May your journey be filled with challenges that make you stronger, victories that give you hope, teachers who have walked where you are, and friends and family who are overcome with empathy, compassion, love and support. May your life be changed and good health fill you with peace.


"Gluten" is essentially the term given to certain types of proteins contained in some grains. Gluten can make some people violently ill. In a lot of cases this is understated and not taken seriously. It is really difficult to get someone who does not suffer from food allergies to wrap their mind around what you deal with on a 24/7 basis. Become educated on what gluten is, the symptoms, and the measures you take to avoid gluten. Educate yourself so that you can educate others. At the bottom of this post are some additional resources. Glance at some of those to learn more [specifically and the like]. 


First, remind yourself daily that this will be a journey. Take a deep breath [seriously, breathe in, letting your diaphram expand, and breathe out, slowly releasing the tension and stress that this has brought you]. Now, take another deep breath and remind yourself again, this is a journey.

Okay, ready? If you find yourself tensing up [because all anxiety is first realized physically], repeat the breathing.

I want to first list the foods you will be able to enjoy. It's best to focus on what you will be eating rather than what you won't.

Foods That Are Safe For A Gluten Free Home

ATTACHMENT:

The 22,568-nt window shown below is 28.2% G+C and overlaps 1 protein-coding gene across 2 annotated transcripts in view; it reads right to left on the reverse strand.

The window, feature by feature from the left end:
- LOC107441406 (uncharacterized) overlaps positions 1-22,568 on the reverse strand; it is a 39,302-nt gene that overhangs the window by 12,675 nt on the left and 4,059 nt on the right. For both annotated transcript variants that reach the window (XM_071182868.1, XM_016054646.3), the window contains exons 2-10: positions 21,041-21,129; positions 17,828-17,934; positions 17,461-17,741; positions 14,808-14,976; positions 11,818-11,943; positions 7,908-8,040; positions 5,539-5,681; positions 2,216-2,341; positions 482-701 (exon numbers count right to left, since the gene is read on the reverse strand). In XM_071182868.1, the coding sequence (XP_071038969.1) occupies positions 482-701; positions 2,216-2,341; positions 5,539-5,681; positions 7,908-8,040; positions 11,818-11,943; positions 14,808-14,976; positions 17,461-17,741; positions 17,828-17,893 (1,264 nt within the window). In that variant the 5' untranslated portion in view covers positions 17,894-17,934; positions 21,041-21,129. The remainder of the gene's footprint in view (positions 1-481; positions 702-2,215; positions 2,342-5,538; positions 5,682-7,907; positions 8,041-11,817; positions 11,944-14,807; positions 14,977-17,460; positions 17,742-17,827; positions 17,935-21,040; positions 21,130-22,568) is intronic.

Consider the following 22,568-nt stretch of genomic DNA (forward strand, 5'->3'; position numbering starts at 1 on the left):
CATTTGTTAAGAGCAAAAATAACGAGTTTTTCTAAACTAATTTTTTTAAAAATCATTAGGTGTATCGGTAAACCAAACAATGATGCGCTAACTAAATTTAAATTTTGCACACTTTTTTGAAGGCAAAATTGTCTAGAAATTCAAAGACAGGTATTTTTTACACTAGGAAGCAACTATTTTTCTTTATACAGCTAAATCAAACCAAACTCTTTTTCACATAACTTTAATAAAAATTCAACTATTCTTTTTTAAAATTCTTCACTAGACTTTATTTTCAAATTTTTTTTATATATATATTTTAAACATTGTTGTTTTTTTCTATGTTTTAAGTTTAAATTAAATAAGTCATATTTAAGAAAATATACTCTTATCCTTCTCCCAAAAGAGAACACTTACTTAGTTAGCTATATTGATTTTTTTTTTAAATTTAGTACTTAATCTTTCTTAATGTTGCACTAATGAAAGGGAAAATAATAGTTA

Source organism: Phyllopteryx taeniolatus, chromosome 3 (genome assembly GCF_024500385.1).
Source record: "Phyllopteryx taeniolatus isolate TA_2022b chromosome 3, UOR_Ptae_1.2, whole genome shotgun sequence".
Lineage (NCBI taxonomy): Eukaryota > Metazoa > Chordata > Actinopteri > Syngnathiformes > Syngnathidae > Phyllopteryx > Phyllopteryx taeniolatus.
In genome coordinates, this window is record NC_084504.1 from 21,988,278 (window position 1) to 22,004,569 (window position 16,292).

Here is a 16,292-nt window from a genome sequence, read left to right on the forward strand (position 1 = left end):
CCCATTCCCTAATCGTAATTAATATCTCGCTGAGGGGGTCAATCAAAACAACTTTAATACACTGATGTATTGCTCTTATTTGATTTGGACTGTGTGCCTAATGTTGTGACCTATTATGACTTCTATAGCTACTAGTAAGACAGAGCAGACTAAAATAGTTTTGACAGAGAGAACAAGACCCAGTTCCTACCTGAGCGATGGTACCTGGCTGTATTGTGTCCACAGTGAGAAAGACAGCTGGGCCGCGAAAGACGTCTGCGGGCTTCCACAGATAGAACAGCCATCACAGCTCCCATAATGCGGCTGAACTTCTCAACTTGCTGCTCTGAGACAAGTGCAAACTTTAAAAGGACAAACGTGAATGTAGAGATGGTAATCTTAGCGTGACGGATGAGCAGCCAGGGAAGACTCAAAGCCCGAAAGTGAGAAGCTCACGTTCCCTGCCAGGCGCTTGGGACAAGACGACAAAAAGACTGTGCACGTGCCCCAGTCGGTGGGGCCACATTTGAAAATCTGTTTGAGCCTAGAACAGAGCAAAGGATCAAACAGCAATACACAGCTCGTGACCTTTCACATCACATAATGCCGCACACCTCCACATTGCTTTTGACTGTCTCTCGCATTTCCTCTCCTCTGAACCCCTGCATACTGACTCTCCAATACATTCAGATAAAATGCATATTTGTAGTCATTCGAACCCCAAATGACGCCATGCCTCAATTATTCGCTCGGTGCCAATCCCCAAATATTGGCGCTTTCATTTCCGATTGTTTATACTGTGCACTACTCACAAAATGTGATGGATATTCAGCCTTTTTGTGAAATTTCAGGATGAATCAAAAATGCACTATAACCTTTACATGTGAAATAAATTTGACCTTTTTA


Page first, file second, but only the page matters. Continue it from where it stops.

Rule of Thumb: Remember to ALWAYS read the label. I can't emphasize this enough. Read. Read. Read.

ALL plain fresh, frozen, canned and dried fruits and vegetables and their juices.

ALL plain meats.

GRAINS / FLOURS / STARCHES: Rice, Soy, Tapioca, Sorghum, Millet, Arrowroot, Teff, Corn, Potato, Beans / Lentils [and their flours], Quinoa, Buckwheat, Amaranth, Nut Flours, Pasta and Breads [made from these ingredients and labeled Gluten-Free], Gluten-Free Oats*, Hominy

*Oats, especially if you have Celiac's Disease, should be purchased gluten-free only. Even though oats are inherently gluten-free, cross contamination with wheat is prevalent in the fields. In this case it is best to stay on the safe side

BEVERAGES / MILK: Coffee, tea, some carbonated drinks, wine made in the United States, rum, some root beer, milk [fresh, dry, evaporated, condensed], cream [regular, sour and whipping], yogurt

CHEESE: All aged cheese such as cheddar, Swiss, edam, parmesan; cottage cheese, cream cheese, pasteurized processed cheese, some cheese spreads